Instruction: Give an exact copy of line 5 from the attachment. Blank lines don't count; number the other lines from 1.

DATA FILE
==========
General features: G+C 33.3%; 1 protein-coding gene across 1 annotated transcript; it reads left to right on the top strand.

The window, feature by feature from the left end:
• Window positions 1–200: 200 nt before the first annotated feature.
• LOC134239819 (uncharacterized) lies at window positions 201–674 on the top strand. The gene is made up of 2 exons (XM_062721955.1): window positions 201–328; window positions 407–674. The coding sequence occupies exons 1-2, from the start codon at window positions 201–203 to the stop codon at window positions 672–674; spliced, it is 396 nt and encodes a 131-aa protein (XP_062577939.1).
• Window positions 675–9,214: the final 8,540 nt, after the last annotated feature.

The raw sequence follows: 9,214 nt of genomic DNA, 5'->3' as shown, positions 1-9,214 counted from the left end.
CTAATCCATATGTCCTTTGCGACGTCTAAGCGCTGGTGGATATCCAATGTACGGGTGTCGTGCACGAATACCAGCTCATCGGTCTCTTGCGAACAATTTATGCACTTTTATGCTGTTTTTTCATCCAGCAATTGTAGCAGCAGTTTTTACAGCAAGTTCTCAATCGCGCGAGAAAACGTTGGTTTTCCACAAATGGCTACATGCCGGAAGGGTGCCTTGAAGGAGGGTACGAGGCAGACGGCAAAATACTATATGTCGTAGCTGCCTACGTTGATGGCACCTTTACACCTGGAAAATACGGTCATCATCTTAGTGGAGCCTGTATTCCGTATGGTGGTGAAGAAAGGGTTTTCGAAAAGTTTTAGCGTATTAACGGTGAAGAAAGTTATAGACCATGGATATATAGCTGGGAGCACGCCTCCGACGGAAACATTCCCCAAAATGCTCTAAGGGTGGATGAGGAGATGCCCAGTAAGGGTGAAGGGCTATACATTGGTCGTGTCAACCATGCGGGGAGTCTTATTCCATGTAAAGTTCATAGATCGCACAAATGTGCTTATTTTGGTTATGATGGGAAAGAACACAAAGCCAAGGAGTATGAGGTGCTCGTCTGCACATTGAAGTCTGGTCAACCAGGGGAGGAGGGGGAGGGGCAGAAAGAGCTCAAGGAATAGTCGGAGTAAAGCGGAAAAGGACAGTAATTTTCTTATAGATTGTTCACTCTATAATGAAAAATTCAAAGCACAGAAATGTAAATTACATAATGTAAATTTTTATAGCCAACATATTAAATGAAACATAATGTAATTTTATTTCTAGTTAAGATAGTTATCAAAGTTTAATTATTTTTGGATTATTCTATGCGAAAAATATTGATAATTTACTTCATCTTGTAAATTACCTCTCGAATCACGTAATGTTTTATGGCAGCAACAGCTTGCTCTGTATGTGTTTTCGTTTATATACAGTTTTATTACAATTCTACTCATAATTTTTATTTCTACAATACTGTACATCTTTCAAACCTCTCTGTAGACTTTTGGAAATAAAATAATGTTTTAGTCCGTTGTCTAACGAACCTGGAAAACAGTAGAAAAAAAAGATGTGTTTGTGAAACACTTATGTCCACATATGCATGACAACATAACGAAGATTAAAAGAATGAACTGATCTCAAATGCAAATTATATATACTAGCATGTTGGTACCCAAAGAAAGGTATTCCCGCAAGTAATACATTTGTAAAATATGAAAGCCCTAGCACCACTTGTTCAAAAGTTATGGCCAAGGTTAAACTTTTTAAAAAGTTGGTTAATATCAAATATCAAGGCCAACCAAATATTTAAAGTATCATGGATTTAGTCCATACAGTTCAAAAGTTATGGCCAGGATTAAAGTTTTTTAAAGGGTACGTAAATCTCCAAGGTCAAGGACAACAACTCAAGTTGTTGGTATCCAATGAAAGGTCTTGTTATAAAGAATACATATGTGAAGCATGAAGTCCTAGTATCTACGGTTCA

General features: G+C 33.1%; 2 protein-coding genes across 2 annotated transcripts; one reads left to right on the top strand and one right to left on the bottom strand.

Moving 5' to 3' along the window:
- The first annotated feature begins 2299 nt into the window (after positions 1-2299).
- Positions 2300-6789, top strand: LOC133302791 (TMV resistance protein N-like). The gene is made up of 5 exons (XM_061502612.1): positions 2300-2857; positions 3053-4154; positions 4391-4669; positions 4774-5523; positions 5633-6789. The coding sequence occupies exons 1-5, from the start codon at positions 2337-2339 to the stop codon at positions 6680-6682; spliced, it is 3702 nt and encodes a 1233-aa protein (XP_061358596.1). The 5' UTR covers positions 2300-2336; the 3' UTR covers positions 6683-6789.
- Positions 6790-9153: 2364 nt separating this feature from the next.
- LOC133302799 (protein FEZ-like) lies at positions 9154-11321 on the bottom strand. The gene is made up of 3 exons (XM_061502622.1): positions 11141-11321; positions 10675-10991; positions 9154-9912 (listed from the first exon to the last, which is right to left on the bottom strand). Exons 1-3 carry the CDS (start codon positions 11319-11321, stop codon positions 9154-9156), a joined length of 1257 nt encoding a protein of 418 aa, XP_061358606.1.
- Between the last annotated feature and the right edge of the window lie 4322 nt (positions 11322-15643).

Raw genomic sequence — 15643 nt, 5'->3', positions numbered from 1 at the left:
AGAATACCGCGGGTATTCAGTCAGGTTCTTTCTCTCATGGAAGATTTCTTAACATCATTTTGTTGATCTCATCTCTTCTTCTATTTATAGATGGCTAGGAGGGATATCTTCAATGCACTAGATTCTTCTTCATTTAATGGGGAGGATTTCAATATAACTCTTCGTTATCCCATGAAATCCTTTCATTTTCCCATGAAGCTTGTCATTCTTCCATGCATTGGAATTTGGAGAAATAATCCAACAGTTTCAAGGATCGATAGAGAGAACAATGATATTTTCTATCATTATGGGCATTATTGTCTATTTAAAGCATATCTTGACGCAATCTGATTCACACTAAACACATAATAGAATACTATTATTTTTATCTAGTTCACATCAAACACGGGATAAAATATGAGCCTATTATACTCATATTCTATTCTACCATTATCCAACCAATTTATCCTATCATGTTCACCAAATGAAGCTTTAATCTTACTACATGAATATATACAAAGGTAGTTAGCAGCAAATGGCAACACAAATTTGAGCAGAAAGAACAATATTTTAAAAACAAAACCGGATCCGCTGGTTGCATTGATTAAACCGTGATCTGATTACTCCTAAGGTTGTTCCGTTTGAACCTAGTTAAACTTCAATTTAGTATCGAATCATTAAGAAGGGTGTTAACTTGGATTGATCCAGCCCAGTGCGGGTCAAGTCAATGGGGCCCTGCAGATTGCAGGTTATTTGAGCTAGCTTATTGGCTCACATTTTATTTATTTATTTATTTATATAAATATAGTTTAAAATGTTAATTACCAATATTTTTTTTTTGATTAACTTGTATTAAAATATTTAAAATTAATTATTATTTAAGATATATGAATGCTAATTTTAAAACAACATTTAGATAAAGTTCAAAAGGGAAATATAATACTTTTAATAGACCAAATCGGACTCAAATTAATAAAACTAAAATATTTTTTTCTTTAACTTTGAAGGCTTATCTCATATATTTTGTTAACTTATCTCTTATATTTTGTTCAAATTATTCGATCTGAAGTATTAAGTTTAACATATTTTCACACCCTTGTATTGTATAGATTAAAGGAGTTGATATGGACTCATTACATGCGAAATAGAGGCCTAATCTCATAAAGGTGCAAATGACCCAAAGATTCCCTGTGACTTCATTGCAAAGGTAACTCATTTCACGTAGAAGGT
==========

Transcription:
• Window positions 675–9,214: the final 8,540 nt, after the last annotated feature.